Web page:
6 – Give direction and request inputs. You must give direction to the rest of the team but also require in-puts from everyone else to complete your work. You must design your approach to cater for this: providing direction while also collecting information.

7 – You cannot work in isolation. You need to present meaningful updates of sufficient depth and at regular intervals. These updates are critical input for the rest of the team and must be carefully planned.

Remember, you must conduct the financial assessment of options to solve the problem. That is the role of the business case team. The result of your analysis provides enormous insight to the engagement team. It directs the teams to possible areas of improvement or point out areas likely to generate little opportunity for improvement.

So, you cannot hole yourself away for the duration of the study and present your findings at the end. That would be a disaster. The team needs to see your thinking at various stages and the same numbers in various stages of granularity. They need this information to guide them.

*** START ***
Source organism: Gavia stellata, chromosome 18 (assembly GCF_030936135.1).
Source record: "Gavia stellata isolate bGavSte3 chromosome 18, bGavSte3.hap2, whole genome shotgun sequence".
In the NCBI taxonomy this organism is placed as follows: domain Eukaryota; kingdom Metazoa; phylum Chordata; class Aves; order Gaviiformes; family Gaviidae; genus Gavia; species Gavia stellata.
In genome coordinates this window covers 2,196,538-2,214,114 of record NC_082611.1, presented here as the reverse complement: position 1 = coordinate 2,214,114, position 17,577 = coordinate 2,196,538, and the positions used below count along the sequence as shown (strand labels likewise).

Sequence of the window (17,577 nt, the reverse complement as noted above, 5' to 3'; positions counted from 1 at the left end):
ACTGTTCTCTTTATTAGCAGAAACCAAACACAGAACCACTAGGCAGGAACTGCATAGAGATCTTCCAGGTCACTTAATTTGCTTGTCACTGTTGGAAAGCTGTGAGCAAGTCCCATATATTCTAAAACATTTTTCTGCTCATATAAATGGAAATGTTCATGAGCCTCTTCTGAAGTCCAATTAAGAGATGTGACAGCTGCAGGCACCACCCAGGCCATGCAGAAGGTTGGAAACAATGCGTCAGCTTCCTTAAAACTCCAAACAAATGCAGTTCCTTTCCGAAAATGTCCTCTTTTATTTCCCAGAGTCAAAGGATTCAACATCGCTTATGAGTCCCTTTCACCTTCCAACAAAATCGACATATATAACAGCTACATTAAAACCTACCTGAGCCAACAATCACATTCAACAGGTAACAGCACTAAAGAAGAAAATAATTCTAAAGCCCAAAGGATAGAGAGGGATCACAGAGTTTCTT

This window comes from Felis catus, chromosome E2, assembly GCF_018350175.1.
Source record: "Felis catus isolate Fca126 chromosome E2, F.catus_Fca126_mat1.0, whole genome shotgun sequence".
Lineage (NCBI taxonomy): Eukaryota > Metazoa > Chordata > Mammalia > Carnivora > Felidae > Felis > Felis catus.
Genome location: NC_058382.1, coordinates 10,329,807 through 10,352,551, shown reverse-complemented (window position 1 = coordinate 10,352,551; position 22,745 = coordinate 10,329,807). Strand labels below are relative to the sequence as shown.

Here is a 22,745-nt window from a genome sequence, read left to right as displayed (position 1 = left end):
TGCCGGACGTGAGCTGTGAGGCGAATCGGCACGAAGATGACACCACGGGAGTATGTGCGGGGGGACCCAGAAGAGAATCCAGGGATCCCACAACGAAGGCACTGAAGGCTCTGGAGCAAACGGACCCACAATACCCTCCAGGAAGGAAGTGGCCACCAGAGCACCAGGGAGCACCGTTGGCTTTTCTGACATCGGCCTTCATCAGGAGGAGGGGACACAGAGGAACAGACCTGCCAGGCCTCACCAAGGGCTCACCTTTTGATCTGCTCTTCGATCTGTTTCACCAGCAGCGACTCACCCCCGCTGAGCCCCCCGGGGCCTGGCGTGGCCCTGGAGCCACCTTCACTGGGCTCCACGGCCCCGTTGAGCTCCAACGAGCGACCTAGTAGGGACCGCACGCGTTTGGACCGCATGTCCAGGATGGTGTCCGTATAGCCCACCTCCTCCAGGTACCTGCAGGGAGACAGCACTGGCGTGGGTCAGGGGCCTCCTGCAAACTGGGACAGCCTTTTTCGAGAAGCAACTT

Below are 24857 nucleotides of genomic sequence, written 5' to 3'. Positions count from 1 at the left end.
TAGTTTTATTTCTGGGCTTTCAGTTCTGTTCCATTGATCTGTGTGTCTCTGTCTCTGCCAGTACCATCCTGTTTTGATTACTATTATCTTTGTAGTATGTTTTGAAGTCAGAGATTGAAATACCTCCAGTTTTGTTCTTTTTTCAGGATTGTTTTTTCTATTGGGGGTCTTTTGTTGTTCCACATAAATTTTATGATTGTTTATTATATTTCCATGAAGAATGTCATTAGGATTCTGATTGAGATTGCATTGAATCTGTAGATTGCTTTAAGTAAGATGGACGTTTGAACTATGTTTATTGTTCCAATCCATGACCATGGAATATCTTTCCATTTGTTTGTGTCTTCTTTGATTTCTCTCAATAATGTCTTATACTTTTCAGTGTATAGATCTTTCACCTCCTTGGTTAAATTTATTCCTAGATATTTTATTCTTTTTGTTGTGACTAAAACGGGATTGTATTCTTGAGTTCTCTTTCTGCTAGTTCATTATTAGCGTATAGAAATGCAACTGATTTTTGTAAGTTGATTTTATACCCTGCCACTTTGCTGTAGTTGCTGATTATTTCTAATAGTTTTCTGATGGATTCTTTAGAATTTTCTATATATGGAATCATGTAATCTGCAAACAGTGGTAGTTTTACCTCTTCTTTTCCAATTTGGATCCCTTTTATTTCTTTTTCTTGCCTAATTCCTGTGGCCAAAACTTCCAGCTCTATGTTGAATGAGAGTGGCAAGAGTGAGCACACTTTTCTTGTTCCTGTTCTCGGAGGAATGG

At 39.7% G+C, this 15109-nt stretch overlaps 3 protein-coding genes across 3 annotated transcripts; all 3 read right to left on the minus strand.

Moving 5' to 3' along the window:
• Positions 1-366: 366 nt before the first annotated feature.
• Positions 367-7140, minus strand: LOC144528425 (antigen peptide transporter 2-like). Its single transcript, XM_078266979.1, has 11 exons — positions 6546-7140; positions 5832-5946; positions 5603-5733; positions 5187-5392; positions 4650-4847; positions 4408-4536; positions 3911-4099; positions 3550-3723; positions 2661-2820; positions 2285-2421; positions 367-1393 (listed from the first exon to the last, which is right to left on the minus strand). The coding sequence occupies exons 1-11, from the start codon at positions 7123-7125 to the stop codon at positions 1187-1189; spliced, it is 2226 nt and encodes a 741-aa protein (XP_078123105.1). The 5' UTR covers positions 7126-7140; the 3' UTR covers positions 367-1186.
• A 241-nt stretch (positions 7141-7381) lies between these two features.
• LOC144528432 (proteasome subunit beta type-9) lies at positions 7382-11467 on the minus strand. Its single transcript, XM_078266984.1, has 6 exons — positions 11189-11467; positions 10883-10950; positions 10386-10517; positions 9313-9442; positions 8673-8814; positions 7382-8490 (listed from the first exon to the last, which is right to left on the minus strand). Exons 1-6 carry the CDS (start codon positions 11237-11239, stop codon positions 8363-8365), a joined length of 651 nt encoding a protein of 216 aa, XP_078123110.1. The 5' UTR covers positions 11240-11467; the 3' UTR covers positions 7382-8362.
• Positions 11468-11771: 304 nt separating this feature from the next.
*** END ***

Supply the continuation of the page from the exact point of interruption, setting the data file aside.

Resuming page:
8 – Find allies in the client’s finance department. You must find allies in the client’s finance department who can share data, work with you to test hypotheses/answer questions and validate your approach. This can only be done if you can clearly explain your approach and rationale, and instil confidence amongst the finance department employees.

You need to build these relationships at several levels of the finance department. Do not be shy doing this at the mid-level, where you will work with the finance team on a day-to-day basis and at the CFO level where you need to build rapport and trust to ensure she/he accepts the recommendations and owns the findings once you leave.

Building these relationships is difficult to do if you are unable to explain your objectives and approach articulately. In other words, communication matters enormously.

Some advice for working with peers:

1 – Do not work in isolation. You need to share your work since it impacts everyone else’s work. I insisted my teams meet regularly and use large charts in the engagement room to ensure visual understanding of what was required. This was far from common across the firm, but I insisted on it.